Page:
Kevin Harvick, driver of the #4 Budweiser Chevrolet, celebrates with the trophy in Victory Lane after winning the NASCAR Sprint Cup Series Ford EcoBoost 400 at Homestead-Miami Speedway on November 16, 2014 in Homestead, Florida. (Photo Credit: Sean Gardner/Getty Images)
Marcos Ambrose, driver of the #9 Stanley Ford, poses with his team before his last race, the NASCAR Sprint Cup Series Ford EcoBoost 400 at Homestead-Miami Speedway on November 16, 2014 in Homestead, Florida.  (Photo Credit: Jerry Markland/Getty Images)
Kevin Harvick, driver of the #4 Budweiser Chevrolet SS, celebrates his victory and the 2014 NASCAR Sprint Cup Series Championship Sunday, November 16, 2014 winning the final NASCAR Sprint Cup race of the season at Homestead-Miami Speedway in Homestead, Florida. Ryan Newman, driver of the #31 Caterpillar Chevrolet SS finishes 2nd. (Photo by Harold Hinson/HHP for Chevy Racing)
Kevin Harvick, driver of the #4 Budweiser Chevrolet SS, celebrates his victory and the 2014 NASCAR Sprint Cup Series Championship Sunday, November 16, 2014 winning the final NASCAR Sprint Cup race of the season at Homestead-Miami Speedway in Homestead, Florida. Ryan Newman, driver of the #31 Caterpillar Chevrolet SS finishes 2nd. (Photo by Harold Hinson/HHP for Chevy Racing)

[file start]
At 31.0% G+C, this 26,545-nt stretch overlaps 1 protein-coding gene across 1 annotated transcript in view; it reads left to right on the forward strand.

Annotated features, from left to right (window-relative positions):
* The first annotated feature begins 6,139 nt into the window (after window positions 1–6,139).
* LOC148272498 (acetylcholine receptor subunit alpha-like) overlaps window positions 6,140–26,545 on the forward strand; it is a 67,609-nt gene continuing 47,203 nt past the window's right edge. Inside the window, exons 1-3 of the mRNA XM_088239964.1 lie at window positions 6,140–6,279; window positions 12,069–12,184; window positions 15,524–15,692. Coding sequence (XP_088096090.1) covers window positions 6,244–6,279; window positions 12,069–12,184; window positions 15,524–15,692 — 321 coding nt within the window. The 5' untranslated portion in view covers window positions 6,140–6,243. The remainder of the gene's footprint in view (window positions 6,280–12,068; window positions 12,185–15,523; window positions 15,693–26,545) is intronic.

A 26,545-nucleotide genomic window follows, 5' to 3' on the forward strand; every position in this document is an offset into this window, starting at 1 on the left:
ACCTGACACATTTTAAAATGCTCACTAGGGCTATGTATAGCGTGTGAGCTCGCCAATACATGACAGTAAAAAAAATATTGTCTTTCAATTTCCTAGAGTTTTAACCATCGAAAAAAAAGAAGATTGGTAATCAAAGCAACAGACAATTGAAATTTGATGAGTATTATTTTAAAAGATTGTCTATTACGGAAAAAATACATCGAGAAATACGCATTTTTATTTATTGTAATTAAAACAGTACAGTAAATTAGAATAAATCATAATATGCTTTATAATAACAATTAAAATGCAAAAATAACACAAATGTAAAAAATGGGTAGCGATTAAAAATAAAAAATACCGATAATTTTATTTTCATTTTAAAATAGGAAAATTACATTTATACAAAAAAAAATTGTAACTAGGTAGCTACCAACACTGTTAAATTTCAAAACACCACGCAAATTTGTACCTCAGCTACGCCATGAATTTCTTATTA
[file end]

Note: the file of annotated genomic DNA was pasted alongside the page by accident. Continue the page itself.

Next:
Kevin Harvick, driver of the #4 Budweiser Chevrolet SS, celebrates his victory and the 2014 NASCAR Sprint Cup Series Championship Sunday, November 16, 2014 winning the final NASCAR Sprint Cup race of the season at Homestead-Miami Speedway in Homestead, Florida. Ryan Newman, driver of the #31 Caterpillar Chevrolet SS finishes 2nd. (Photo by Harold Hinson/HHP for Chevy Racing)
Kevin Harvick, driver of the #4 Budweiser Chevrolet SS, celebrates his victory and the 2014 NASCAR Sprint Cup Series Championship Sunday, November 16, 2014 winning the final NASCAR Sprint Cup race of the season at Homestead-Miami Speedway in Homestead, Florida. Ryan Newman, driver of the #31 Caterpillar Chevrolet SS finishes 2nd. (Photo by Christa L Thomas/HHP for Chevy Racing)
Kevin Harvick, driver of the #4 Budweiser Chevrolet SS, celebrates his victory and the 2014 NASCAR Sprint Cup Series Championship Sunday, November 16, 2014 winning the final NASCAR Sprint Cup race of the season at Homestead-Miami Speedway in Homestead, Florida. Ryan Newman, driver of the #31 Caterpillar Chevrolet SS finishes 2nd. (Photo by Garry Eller/HHP for Chevy Racing)